Venomous snake found in Christmas tree

The snake found in the tree – a boomslang – is among the most dangerous in the world

Celine Wadhera
Tuesday 14 December 2021 12:58
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<p>Boomslang snake </p>

Boomslang snake

A British family living near Cape Town in South Africa received an unexpected guest ahead of Christmas, when a venomous snake poked its head out from their Christmas tree.

Rob and Marcela Wilde, from Hertfordshire, had just finished decorating their Christmas tree with their children 11-year-old Edward and 6-year-old Sahara when they spotted the snake.

Mr Wild told the Mirror: “We’d just decorated the tree and the kids were putting the presents beneath it before turning the lights on.

“We were admiring our work when my wife Marcela pointed to our two cats and said she thought there might be a mouse in the tree as they were staring at it.

“Marcela went to have a look and moved a bauble and saw a snakes head staring straight back at her.

“She gave a shriek and shouted ‘snake’ and we all got back.”

Boomslang in Christmas tree

After a quick Google search, Mr Wild said that he determined the snake was a boomslang – the most poisonous snake in South Africa and one of the most dangerous snakes in the world. Its poison is slow working, but compromises blood coagulation, leading many victims to slowly bleed to death internally. Without the antidote, a single bite can prove fatal.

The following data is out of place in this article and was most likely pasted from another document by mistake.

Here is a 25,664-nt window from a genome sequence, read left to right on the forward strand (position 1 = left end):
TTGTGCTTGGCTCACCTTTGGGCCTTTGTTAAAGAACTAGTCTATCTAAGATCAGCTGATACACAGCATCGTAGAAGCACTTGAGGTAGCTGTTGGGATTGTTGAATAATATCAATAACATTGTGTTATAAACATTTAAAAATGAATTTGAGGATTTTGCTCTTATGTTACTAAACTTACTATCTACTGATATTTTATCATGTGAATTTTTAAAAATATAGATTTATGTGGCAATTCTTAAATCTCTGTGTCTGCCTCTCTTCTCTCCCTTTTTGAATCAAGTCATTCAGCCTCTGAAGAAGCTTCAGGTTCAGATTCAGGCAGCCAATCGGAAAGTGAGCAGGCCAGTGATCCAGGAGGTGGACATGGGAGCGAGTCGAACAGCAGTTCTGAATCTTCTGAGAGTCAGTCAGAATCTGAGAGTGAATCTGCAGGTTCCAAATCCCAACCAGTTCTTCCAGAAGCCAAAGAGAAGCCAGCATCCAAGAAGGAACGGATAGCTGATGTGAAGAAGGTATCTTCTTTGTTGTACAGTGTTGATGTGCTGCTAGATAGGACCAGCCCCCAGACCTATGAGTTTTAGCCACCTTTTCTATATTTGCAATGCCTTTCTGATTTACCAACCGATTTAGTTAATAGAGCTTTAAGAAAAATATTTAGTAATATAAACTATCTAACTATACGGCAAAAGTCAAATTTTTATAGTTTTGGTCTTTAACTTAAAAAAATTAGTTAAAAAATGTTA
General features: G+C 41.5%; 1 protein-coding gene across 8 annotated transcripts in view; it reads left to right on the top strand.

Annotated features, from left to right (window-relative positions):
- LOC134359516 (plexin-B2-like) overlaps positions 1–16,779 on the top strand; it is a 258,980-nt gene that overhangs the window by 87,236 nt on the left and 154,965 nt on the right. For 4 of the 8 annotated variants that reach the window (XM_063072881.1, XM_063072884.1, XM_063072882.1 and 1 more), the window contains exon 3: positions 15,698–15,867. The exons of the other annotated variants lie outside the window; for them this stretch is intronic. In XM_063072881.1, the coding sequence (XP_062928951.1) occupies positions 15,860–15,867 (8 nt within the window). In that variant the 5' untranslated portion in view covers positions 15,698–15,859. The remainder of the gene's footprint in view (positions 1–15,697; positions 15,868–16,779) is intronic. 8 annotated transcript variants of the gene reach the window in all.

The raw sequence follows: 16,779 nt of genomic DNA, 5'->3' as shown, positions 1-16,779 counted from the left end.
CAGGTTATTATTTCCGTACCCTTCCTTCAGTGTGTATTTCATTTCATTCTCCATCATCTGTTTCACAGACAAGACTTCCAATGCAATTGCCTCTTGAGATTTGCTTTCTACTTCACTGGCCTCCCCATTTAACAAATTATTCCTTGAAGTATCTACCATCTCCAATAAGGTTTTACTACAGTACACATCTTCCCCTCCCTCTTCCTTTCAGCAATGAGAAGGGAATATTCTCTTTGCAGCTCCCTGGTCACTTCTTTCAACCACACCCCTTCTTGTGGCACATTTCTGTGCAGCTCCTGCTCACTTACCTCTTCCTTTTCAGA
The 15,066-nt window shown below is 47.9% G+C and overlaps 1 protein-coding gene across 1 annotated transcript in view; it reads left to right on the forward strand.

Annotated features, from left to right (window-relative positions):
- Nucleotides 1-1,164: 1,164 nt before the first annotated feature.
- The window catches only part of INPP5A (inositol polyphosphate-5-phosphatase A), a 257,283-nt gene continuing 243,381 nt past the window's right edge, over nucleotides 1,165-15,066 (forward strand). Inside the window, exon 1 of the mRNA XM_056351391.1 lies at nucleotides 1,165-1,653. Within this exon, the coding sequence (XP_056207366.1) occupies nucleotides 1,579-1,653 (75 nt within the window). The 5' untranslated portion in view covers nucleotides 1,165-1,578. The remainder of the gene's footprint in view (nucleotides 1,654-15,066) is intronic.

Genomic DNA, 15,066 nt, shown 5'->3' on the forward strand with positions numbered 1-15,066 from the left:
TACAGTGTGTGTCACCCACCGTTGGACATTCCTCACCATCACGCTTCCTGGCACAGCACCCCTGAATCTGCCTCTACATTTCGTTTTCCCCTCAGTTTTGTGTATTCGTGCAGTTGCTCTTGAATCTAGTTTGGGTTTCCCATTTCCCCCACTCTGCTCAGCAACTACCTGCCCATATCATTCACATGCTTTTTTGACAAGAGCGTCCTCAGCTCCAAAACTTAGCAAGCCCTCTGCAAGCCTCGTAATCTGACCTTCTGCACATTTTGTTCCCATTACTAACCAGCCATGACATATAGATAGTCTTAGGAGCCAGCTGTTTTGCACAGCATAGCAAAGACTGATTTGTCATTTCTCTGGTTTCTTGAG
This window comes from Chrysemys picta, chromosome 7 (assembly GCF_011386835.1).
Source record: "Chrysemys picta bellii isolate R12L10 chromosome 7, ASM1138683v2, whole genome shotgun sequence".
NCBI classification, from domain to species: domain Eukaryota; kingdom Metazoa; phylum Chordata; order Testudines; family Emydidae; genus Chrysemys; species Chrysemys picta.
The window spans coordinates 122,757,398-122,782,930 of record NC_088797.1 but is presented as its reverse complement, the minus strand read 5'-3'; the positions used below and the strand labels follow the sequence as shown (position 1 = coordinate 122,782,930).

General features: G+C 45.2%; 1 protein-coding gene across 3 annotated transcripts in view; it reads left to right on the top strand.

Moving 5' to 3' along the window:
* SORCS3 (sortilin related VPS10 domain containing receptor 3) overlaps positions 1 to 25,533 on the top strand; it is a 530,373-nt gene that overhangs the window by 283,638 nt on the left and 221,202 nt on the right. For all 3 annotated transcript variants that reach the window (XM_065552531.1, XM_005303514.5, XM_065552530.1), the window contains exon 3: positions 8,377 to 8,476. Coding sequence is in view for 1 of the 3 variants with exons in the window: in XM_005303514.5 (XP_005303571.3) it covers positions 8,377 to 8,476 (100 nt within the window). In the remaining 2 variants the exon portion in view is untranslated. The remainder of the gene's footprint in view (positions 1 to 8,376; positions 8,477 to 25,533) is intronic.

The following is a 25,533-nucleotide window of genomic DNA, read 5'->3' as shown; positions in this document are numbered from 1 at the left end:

The Wild family proceeded to call snake catcher Gerrie Heyns who advised them not to let the snake out of their sight until he arrived, to ensure the snake did not find another hiding place in their home.

“It wasn’t an easy catch as it was very nippy and it kept going up and down and round and round the tree and I was trying not to upset the decorations or lights” Mr Heyns told the Mirror.

“They won’t attack unless they feel extremely threatened and only to defend themselves and I suspect this one slipped into the house to get shade,” he added.

In a video of the ordeal, the green coloured snake can be seen slithering amongst the branches of the Wild family’s Christmas tree, often extending itself into thin air while anchored to the tree.

“I wish there were lots of things under the tree on Christmas day, but not a four-foot poisonous snake,” Mr Wild said.

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